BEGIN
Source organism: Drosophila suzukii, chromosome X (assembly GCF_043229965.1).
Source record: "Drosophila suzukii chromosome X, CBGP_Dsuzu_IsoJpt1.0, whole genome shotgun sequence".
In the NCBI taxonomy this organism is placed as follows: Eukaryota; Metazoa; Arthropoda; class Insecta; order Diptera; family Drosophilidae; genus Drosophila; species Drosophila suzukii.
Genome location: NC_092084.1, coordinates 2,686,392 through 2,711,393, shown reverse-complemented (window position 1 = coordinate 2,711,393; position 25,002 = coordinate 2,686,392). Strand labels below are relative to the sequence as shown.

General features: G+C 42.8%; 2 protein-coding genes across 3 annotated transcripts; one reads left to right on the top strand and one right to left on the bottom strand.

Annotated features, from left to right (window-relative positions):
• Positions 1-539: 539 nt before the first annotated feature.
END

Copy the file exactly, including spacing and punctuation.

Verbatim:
Source organism: Drosophila suzukii, chromosome X (assembly GCF_043229965.1).
Source record: "Drosophila suzukii chromosome X, CBGP_Dsuzu_IsoJpt1.0, whole genome shotgun sequence".
In the NCBI taxonomy this organism is placed as follows: Eukaryota; Metazoa; Arthropoda; class Insecta; order Diptera; family Drosophilidae; genus Drosophila; species Drosophila suzukii.
Genome location: NC_092084.1, coordinates 2,686,392 through 2,711,393, shown reverse-complemented (window position 1 = coordinate 2,711,393; position 25,002 = coordinate 2,686,392). Strand labels below are relative to the sequence as shown.

General features: G+C 42.8%; 2 protein-coding genes across 3 annotated transcripts; one reads left to right on the top strand and one right to left on the bottom strand.

Annotated features, from left to right (window-relative positions):
• Positions 1-539: 539 nt before the first annotated feature.